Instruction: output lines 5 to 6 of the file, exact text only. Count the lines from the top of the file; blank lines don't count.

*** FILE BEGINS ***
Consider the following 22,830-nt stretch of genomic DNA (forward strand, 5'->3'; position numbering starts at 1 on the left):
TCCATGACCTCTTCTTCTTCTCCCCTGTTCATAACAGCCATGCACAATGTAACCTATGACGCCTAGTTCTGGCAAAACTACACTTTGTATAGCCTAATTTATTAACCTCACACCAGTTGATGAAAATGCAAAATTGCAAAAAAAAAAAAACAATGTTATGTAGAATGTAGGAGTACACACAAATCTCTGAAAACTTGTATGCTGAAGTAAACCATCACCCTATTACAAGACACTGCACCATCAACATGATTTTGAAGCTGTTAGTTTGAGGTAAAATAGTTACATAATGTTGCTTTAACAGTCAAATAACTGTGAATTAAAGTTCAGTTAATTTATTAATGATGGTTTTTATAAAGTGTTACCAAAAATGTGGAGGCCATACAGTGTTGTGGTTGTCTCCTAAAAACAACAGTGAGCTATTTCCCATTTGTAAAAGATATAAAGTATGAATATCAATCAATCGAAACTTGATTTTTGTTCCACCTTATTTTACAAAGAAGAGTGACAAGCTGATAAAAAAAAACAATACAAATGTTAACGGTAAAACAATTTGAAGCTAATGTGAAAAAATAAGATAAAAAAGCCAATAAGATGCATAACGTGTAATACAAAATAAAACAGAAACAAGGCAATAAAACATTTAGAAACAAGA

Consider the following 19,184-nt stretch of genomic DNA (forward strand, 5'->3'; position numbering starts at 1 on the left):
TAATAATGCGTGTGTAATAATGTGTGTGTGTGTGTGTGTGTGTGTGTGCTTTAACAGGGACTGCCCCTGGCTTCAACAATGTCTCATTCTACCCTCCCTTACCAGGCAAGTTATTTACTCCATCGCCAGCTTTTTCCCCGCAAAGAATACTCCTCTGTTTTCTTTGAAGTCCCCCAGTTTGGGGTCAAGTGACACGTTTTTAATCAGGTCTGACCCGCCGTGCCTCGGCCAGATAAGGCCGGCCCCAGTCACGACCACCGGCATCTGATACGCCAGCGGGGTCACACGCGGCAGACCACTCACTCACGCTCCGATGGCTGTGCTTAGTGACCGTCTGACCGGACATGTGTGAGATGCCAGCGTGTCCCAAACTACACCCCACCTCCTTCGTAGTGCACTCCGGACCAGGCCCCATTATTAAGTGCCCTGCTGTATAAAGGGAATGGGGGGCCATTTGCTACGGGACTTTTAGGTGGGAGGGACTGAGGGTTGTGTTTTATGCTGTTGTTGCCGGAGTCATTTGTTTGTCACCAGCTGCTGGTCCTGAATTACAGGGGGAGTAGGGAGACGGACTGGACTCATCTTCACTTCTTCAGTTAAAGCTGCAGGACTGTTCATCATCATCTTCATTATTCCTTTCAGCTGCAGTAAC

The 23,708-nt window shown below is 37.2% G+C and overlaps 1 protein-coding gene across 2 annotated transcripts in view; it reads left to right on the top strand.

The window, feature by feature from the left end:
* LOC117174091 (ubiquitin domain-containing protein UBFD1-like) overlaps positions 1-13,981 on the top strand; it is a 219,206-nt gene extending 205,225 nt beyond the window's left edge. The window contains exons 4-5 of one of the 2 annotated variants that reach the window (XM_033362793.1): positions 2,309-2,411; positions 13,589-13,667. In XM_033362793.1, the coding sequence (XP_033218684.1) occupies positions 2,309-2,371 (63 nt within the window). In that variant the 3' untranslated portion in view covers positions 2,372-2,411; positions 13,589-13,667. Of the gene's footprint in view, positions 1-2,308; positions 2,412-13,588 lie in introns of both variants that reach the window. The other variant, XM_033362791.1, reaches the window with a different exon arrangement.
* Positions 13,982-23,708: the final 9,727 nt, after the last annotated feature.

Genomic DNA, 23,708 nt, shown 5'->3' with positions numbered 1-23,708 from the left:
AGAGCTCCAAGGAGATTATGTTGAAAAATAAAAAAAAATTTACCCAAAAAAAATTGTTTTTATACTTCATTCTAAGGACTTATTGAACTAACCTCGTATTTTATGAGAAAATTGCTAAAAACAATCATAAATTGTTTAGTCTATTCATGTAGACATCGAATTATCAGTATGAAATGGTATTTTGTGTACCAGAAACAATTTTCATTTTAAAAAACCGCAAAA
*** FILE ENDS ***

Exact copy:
The 23,708-nt window shown below is 37.2% G+C and overlaps 1 protein-coding gene across 2 annotated transcripts in view; it reads left to right on the top strand.

The window, feature by feature from the left end: